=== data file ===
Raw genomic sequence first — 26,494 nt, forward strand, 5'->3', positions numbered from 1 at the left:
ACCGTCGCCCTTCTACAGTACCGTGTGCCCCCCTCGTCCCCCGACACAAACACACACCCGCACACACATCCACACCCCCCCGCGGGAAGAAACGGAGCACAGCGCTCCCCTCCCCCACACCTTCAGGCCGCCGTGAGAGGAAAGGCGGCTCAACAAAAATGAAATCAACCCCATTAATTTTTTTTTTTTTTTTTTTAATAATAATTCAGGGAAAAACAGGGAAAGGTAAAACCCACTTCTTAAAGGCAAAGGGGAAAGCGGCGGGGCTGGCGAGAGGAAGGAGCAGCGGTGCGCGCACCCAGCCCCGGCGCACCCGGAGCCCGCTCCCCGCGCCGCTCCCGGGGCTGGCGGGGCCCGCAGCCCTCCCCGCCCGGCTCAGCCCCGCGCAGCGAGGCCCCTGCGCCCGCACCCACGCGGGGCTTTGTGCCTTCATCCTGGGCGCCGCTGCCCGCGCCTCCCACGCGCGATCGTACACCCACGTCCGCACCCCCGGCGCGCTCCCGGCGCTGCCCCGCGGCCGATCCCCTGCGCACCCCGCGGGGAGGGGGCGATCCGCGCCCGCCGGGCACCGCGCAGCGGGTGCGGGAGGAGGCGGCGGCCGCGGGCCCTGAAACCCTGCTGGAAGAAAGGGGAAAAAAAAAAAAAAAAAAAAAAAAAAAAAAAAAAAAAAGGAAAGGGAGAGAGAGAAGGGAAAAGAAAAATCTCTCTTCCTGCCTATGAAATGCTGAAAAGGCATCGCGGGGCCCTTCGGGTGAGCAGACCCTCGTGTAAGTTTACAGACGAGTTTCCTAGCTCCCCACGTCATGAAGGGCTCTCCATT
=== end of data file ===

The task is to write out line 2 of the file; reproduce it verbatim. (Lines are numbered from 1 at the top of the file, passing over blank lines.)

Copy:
ACCGTCGCCCTTCTACAGTACCGTGTGCCCCCCTCGTCCCCCGACACAAACACACACCCGCACACACATCCACACCCCCCCGCGGGAAGAAACGGAGCACAGCGCTCCCCTCCCCCACACCTTCAGGCCGCCGTGAGAGGAAAGGCGGCTCAACAAAAATGAAATCAACCCCATTAATTTTTTTTTTTTTTTTTTTAATAATAATTCAGGGAAAAACAGGGAAAGGTAAAACCCACTTCTTAAAGGCAAAGGGGAAAGCGGCGGGGCTGGCGAGAGGAAGGAGCAGCGGTGCGCGCACCCAGCCCCGGCGCACCCGGAGCCCGCTCCCCGCGCCGCTCCCGGGGCTGGCGGGGCCCGCAGCCCTCCCCGCCCGGCTCAGCCCCGCGCAGCGAGGCCCCTGCGCCCGCACCCACGCGGGGCTTTGTGCCTTCATCCTGGGCGCCGCTGCCCGCGCCTCCCACGCGCGATCGTACACCCACGTCCGCACCCCCGGCGCGCTCCCGGCGCTGCCCCGCGGCCGATCCCCTGCGCACCCCGCGGGGAGGGGGCGATCCGCGCCCGCCGGGCACCGCGCAGCGGGTGCGGGAGGAGGCGGCGGCCGCGGGCCCTGAAACCCTGCTGGAAGAAAGGGGAAAAAAAAAAAAAAAAAAAAAAAAAAAAAAAAAAAAAAGGAAAGGGAGAGAGAGAAGGGAAAAGAAAAATCTCTCTTCCTGCCTATGAAATGCTGAAAAGGCATCGCGGGGCCCTTCGGGTGAGCAGACCCTCGTGTAAGTTTACAGACGAGTTTCCTAGCTCCCCACGTCATGAAGGGCTCTCCATT